It comes as forecasters predict a warmer than average spring – raising hopes that the weather could help efforts to combat the illness. The detector for Covid-19 has been developed by the Mologic laboratory, which Prime Minister Boris Johnson visited last week. Researchers plan to have a prototype of the on-the-spot test ready in four weeks and available to the public and NHS within three months.
Early detection would be a major boost in the fight against the deadly pandemic, as patients can be identified, isolated and treated earlier.
Mr Johnson visited the company’s lab last week as he announced that the Department of International Development was awarding a £46million funding package to help British scientists who are working on finding a vaccine. The expert team at Bedford Technology Park – which developed the stick pregnancy test – is using the same technique that helped it to create a rapid test for Ebola.
That test was funded through the Wellcome Trust, the UK Department for International Development and the Bill and Melinda Gates Foundation.
It was completed and sent to the Democratic Republic of Congo only last week – and the team has now turned its attention to creating a similar kit for Covid-19.
It will consist of two separate tests on a plastic strip which they say will be as simple to use as a pregnancy testing stick.
The first will analyse saliva collected via a swab around the gums which will detect the unique molecular signature of a coronavirus protein – known as the “spike protein”.
The other will analyse the Covid-19 antibodies in a pinprick of blood which will be able to show presence of acute disease and also whether there has been a history of the coronavirus.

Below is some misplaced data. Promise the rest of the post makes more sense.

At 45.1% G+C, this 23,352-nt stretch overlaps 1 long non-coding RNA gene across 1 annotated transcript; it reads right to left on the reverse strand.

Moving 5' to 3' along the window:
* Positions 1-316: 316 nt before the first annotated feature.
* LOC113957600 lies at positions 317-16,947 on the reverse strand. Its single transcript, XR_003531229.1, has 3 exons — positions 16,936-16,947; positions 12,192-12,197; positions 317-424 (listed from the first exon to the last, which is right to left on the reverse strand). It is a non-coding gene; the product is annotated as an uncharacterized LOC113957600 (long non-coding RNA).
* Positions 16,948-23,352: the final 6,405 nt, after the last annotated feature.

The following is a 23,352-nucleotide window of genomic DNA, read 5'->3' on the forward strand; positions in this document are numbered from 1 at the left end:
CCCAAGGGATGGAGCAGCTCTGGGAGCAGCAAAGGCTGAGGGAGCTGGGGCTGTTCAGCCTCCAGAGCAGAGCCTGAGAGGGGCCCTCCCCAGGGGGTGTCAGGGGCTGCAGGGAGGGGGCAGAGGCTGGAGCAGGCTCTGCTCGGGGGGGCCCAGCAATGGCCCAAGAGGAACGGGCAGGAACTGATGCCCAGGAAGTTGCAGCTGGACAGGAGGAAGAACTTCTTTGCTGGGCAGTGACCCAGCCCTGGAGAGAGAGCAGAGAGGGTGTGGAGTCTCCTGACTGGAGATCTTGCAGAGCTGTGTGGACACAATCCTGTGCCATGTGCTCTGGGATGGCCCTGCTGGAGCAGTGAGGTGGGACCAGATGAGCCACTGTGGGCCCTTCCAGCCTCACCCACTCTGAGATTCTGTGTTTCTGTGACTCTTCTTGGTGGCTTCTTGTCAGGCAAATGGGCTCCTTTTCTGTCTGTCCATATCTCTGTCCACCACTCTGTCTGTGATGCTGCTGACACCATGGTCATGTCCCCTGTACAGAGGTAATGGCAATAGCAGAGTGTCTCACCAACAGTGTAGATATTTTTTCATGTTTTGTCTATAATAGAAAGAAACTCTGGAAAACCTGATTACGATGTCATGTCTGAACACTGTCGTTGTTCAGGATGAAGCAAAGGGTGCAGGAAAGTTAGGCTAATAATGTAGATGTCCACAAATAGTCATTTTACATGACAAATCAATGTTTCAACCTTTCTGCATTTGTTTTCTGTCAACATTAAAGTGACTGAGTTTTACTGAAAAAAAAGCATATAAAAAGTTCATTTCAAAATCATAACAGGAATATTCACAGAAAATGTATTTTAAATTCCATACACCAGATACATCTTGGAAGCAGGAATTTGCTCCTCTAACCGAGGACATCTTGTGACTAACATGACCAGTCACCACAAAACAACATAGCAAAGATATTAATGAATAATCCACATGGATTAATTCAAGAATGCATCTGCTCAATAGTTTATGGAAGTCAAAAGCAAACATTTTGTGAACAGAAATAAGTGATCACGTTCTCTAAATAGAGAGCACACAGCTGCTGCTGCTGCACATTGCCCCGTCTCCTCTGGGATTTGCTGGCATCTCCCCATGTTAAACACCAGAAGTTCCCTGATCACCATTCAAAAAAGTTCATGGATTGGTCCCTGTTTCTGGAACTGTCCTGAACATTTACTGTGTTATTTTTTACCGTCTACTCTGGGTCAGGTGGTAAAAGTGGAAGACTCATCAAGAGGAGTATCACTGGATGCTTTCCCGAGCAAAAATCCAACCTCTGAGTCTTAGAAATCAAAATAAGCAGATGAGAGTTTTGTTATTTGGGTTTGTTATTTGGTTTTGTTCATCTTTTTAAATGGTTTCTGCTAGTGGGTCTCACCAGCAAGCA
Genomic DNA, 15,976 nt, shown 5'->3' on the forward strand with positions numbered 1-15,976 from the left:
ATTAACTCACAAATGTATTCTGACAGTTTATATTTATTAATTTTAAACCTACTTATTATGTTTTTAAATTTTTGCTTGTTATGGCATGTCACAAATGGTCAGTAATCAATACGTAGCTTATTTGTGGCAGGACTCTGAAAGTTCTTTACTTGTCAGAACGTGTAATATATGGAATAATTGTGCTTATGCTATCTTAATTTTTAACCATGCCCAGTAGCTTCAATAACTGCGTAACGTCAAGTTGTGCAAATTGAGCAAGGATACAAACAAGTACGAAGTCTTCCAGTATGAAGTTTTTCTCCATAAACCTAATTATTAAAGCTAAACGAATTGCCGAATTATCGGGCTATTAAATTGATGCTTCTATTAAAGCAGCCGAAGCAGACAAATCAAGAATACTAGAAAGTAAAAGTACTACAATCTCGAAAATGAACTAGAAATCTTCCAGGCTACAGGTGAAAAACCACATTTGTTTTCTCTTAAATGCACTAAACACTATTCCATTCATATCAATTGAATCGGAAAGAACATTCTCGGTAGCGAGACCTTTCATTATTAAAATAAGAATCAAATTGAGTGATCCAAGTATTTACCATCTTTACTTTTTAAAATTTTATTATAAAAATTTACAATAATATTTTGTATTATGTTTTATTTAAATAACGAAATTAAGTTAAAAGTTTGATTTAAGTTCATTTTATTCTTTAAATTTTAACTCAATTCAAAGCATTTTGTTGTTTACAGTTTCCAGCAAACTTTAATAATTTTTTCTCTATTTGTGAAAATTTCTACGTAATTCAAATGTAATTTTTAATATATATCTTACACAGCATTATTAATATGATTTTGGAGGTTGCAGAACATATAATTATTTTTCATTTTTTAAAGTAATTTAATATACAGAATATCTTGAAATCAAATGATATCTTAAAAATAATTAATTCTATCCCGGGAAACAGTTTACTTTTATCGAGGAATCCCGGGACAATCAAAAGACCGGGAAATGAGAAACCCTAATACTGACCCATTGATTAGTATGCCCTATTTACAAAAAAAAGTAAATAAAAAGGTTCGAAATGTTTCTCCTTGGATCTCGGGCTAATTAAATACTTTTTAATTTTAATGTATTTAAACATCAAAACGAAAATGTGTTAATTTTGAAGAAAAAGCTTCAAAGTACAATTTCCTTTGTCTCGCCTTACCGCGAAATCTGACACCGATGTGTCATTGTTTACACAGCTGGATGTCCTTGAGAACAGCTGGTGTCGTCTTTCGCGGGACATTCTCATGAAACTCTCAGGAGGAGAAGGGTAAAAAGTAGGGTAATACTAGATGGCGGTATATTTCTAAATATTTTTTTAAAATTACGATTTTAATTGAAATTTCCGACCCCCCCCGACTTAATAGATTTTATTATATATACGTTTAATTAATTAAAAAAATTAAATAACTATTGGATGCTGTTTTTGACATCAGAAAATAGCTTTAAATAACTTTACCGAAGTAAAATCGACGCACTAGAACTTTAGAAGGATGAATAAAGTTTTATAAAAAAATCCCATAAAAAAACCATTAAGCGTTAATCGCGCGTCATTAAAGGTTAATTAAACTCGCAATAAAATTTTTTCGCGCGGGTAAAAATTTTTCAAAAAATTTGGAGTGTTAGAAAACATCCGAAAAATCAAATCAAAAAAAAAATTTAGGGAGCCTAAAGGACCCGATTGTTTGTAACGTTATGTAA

The team, which is also working on a vaccine, believes the approach could be adapted to detect other epidemics. Dr Joe Fitchett, medical director of Mologic, said: “We’re aiming to have the prototype test available within four weeks using the same technology that we used for the Ebola testing.
“We want to make it accessible and available widely in the UK and also low-income countries at cost, so for as little as £1 or £2 each.”
A key part of Government strategy is to delay the peak of a coronavirus outbreak until later in the year, as warmer weather means hospitals are less busy.
A tropical 23C (73F) is predicted for next month, with the spring season from March to May expected to be warmer than average.
Because winter flu and vomiting bugs ease more quickly in the heat, this should free up NHS bed space for coronavirus sufferers.
Warmer weather may also slow the coronavirus transmission rate.
Because it is a new disease, it is not known how it will react to the weather. However, previous research on similar forms of virus show that they survive 4-5 times longer at 4C compared with 20C.
Warm air and UV light are known to reduce the level of viruses in the atmosphere. If Covid-19 acts in the same way, higher temperatures will help slow the spread.
Dr William Bird, who set up the Met Office’s health forecasting unit and has served as an adviser to the World Health Organization on public health, believes the next two months are critical.
He said: “Coronavirus is the real deal and if it peaks soon it will take a huge number of people out of work.
“However, while we cannot accurately predict the long-term forecast, warmer weather will reduce the survival of the virus – so the longer we can hold out the weaker its transmission rate will be.”
Death rates are around 15 percent lower in summer than winter, when 200,000 hospital admissions are linked to cold weather, according to figures from the NHS and Office for National Statistics.